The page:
Thursday, March 13, 2008

Cultural Design

Something about my perception has recently changed.  Within the first year of this cultural journey I went from viewing the Dutch culture out of something similar to amazed alien eyes to the drastic difference of seeing it through a sophisticated know-it-all American's eyes.  Somehow it went from innocent amazement to criticism of a Cro-Magnon civilization.  Personally I think it was more an instinctive self-preservation reaction than a judgmental one, but nonetheless it wasn't pretty and it didn't feel right.  There were moments when it seemed I was being judged by individuals around every corner and at some point I decided to turn the finger on them, innocent or not.  It is hard to explain the adjustments which I've gone through during this international transition, the good ones or the bad, but I've once again reached another corner.

You know it when you pass by a non familiar bridge standing steady over the lapping water of a small canal and get a sudden urge to snap a photo just because you know one day you'll miss it.  And instead of seeking out the store with the limited supply of American pudding mixes you pick up a different carton of vla just to see if it happens to be different from the last failed attempt.  Even better is when you realize that you actually like the concept of buying pudding in a carton and being able to pour it into a bowl . . . or even liking the taste.

For so long I'd concentrated on what I was missing from the states, how things tasted differently, and why would anyone want to do this or that differently.  Like the time I finally tracked down cheddar cheese and it only came in a 6oz paper wrapped package and I almost cursed the best cheese makers on planet earth for not stocking my cheese.  Just how was I going to garnish my tacos now?!?  Strangely, what I thought was an open-mindedness mentality began to reveal it's layers upon layers of discrimination.  I grudgingly shredded young Belgian cheese over my tacos and, over time, put away the thought of making tacos before someday returning to the states and began relishing the different variety of dishes I could make with this limited amount of glorious cheese.

It is still amazing to me to see a culture of people who look so much like us but do things so differently.  "Different" is a word I've used often since our move and I've used it in (pardon the overuse) different ways.  But once I stopped accusing the differences as being absurd and started looking for their purpose I found I could look at this world around me in a new light.  Yes, there are still things which I think the Americans have perfected, but I have also figured out that not all which is different is wrong.

It has been a while since I've shared stories about the Dutch, their customs and country.  It probably stopped about the time the newness rubbed off and started tearing at me with its jagged edges.  There are several things I'd like to introduce my non-Dutch readers to.  I hope you'll see the differences from the weather-worn expatriates' view and not the cynical better-than-you Americans'.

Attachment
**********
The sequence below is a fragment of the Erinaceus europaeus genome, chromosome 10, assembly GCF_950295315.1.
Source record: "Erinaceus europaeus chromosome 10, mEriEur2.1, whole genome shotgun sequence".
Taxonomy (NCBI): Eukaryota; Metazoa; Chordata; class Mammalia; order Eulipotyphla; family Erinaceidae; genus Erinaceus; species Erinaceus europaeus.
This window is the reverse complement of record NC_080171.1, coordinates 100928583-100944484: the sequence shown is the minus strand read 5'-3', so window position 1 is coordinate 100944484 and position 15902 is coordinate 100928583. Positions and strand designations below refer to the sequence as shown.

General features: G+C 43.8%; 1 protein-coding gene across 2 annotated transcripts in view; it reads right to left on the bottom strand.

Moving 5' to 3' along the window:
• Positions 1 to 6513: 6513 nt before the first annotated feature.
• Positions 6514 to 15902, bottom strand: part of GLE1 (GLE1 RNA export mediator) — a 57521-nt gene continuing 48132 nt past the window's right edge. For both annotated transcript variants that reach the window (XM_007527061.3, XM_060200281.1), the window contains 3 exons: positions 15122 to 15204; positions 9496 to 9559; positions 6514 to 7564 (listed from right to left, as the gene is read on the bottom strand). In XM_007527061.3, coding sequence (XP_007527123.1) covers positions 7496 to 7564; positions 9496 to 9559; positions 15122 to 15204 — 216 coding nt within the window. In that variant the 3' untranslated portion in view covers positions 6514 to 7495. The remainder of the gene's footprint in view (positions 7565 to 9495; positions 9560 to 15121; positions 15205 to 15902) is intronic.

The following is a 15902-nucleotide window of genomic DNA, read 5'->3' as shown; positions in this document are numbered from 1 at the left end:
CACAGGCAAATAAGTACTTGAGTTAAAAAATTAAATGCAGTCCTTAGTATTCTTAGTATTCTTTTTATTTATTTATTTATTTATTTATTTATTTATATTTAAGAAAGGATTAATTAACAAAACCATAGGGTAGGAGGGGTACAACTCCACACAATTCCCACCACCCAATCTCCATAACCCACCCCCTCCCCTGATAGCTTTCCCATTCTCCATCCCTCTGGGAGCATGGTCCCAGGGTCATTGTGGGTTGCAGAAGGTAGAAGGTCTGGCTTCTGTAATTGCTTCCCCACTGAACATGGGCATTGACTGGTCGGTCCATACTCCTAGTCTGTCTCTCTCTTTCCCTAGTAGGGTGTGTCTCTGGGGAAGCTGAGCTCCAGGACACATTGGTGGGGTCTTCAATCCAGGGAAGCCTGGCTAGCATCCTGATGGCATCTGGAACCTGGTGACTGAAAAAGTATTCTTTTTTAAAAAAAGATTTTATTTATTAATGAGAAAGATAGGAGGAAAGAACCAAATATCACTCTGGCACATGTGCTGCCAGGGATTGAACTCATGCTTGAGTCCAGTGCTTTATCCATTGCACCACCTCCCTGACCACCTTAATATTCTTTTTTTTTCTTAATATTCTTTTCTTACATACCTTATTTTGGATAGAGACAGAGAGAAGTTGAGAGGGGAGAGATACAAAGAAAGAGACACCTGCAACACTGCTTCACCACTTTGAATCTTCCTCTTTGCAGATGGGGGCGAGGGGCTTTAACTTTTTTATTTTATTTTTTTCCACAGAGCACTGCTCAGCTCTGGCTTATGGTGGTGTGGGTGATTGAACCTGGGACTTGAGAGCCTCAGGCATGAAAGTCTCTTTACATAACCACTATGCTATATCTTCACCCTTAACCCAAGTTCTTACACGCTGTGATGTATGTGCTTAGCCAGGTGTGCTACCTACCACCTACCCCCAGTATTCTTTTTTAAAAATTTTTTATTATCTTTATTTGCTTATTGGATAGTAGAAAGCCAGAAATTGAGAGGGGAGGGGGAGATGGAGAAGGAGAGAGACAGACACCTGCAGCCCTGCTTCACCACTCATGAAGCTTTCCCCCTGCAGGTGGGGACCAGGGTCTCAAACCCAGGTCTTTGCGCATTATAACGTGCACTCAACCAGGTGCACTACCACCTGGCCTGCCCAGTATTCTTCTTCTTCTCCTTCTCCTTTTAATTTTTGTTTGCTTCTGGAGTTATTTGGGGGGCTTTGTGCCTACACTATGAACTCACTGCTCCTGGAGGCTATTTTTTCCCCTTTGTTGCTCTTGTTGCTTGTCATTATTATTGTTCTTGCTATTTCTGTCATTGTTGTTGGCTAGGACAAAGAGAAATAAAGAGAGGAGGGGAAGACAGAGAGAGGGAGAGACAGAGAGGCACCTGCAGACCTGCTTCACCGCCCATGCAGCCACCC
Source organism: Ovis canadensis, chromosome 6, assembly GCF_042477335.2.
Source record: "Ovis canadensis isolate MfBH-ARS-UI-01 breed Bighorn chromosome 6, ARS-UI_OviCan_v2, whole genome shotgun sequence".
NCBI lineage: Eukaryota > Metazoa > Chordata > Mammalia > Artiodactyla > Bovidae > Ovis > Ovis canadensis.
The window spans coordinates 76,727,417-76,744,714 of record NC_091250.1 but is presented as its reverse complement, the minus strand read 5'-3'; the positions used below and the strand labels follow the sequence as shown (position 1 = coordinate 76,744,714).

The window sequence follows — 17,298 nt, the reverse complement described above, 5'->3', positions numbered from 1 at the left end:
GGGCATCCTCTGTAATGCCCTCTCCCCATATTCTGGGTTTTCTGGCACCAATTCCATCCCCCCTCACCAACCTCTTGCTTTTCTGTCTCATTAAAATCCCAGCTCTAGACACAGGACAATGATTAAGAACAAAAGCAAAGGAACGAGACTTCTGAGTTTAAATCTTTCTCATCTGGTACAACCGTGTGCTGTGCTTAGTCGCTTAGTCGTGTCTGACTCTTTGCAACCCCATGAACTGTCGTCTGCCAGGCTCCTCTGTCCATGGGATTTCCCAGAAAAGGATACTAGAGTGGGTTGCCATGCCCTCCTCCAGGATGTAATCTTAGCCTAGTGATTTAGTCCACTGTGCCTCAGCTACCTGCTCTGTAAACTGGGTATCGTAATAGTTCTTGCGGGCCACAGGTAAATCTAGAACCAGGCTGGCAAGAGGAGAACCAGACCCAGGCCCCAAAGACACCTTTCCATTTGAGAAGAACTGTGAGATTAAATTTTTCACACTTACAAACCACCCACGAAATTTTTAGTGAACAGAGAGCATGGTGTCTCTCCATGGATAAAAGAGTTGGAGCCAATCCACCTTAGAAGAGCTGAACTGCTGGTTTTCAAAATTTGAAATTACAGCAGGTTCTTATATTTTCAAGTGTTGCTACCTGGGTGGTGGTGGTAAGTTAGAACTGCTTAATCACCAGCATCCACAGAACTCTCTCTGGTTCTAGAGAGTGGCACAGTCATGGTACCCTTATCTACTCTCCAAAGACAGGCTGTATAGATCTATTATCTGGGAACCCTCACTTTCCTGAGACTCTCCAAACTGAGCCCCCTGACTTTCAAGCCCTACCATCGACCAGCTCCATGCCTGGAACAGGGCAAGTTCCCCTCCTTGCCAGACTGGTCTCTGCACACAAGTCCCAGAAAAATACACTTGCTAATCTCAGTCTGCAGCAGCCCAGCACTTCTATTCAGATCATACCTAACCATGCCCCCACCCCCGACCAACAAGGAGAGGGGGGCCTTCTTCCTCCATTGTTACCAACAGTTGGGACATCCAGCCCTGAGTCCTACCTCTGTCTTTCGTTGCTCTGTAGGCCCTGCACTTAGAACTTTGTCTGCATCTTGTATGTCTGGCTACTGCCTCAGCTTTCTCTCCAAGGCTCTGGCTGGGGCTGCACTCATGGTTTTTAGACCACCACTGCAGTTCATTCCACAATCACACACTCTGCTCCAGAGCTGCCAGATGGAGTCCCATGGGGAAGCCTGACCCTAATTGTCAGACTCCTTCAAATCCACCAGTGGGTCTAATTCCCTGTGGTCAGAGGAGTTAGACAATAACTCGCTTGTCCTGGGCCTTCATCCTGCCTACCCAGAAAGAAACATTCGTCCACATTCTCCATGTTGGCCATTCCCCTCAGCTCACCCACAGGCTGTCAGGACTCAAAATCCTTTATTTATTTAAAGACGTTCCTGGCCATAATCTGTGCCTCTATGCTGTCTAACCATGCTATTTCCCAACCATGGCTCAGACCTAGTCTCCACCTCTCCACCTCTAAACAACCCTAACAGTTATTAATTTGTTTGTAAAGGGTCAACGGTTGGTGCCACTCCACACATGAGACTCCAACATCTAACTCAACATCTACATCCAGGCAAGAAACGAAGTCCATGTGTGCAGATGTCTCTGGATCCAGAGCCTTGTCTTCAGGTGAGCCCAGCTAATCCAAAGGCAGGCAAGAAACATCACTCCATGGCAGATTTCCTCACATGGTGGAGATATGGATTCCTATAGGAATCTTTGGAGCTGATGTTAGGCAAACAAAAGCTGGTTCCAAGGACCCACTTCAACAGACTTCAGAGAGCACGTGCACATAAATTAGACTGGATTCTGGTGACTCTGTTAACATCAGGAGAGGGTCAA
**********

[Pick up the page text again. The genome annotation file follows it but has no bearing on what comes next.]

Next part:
Holy said...

It's hard to explain cultural differences without seeming to come from the "American" side or the jaded expat side.

The trick is finding the space between the two dichotomies -ie. Dutch-ness and AMerican-ness.

You are in that special place between the two, able to have double vision and identify with both. You'll notice that more acutely, post Netherlands living, when you find yourself defending the Dutch to the death at some later point in life. That's when realization comes that you really were and did become one of them, after all, even for the short years you may find you lived there, and even though you may always have thought of yourself on the fringe as an ex-pat.

I understand the journey you speak of though.

I went from the jaded disillusioned Canuck in year one to the disgruntled Canuck year two to settling into being an Americanadian now in Year 3. And I like it. I like Americans, I really do! LOL

Seriously, it does take a while to get over the cultural differences amongst so-called Western and civilized societies - and find that space, that place where the two overlap. I think that once we, the expats of the world, find it, a sense of home emerges.

That is what I have found.

Mannyed said...

It sounds like you are assimilating!

What a great life lesson you are learning...

bibi said...

A few years ago I moved from Canada to England and didn't make any mental adjustments for the move because I wasn't expecting any, after all they speak English too.
The actual culture shock was a rude awakening. The English spoke English but I couldn't understand the accent. I couldn't keep the strange food down, losing over twenty pounds in less than six weeks. And English clerks & waiters don't smile or be helpful or say 'have a nice day'. They're blunt, earthy & generally gloomy and sound a lot like your Dutch.
It took me a long time to sort out the differences and embrace the good ones. And there are many good ones. But do you ever lose the homesickness?